In the words of Maya Angelou, “We delight in the beauty of the butterfly, but rarely admit the changes it has gone through to achieve that beauty.”
Few people enjoy the feeling of being uncomfortable and as we are now a few months away from 2020, time will not wait for us to catch on. My challenge for this month and the rest of this year is to get past that initial feeling of wanting to return to the norm, so I can grow and benefit from that discomfort.
I hope the same for you.
A platform. A podium. A stage. A virtual loudspeaker in every corner of the world. A map. A tour guide. A historical document. An ear. A hug. A friend. A translator of every language. A light. A dictionary. A notebook and pen. A portrait on the wall. A wall. A spreadsheet of feeling. A prayer. A song. An instrument. A melody for the broken. A doctor. A midwife. A counselor. A teacher. A healer. Your blog is so much more than a blog. Your blog is a voice.
“Lookin’ for the remedy but you can’t see what’s hurtin’ you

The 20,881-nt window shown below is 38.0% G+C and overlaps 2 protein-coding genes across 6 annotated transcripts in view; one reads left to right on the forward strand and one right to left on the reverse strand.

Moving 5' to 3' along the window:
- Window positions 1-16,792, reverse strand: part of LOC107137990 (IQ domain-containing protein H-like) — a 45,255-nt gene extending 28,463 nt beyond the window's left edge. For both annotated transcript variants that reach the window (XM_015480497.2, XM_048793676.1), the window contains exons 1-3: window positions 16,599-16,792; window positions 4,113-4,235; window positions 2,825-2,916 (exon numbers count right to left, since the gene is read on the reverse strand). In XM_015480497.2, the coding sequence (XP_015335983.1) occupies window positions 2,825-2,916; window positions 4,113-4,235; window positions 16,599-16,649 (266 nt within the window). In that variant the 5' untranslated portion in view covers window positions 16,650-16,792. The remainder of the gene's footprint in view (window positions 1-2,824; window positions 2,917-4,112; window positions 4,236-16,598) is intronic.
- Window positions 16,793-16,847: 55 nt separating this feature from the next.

The revolution’s here, the revolution is personal”
What ya’ll know about that Kewli😎😏 #ListentotheWords
Thank you Rachel for reading and reviewing. Most appreciated. (Lol at your favorite quote 😂)
This post contains affiliate links. If you make a purchase through these links I’ll make a small commission at no extra cost to you. Thanks so much for your support!
I received a free ARC of the book from the author in exchange for an honest review.
When Nora White is drugged by her friend she is forced to deal with the harsh reality of life in the North. She meets Keisha and the women catch a ride to The Den, a gambling and numbers hole-in-the-wall in Jacobsville New York. Unlike the upper echelon of Harlem, Nora’s new friends are hustlers but down to Earth and feels more like family. They take her to Liberty Hall where she is introduced to Marcus Garvey’s Universal Negro Improvement Association (U.N.I.A.).
Meanwhile, Nora has no idea her father has been arrested and back home Molly is hanging on by a thread. When…
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The PBS Blog Podcast is now available on Itunes. Click Here.
Inspired by Maya Angelou who said that love liberates, today’s podcast speaks about how freeing it is when you know yourself enough to love yourself and to be yourself. In this, you are not just liberated from your own personal demons but also the negativity around you as well.
Listen to Love Liberates and be sure to subscribe for notification of new episodes.
For some reason the track is not showing up in the player. You’ll have to CLICK HERE.
Also I’d like to thank everyone who have been actually clicking on the links and listening. Thank you.